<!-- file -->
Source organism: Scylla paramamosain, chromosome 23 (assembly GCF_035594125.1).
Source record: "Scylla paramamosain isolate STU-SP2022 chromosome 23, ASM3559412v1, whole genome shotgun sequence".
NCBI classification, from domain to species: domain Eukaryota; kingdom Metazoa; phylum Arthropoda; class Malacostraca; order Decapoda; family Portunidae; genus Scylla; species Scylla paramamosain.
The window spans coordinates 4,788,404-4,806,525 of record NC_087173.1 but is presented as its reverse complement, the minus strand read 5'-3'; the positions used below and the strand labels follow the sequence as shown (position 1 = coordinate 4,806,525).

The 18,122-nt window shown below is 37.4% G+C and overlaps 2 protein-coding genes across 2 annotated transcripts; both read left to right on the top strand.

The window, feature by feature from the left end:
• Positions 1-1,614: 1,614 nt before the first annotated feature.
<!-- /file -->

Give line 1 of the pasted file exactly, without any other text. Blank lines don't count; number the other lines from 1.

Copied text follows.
Source organism: Scylla paramamosain, chromosome 23 (assembly GCF_035594125.1).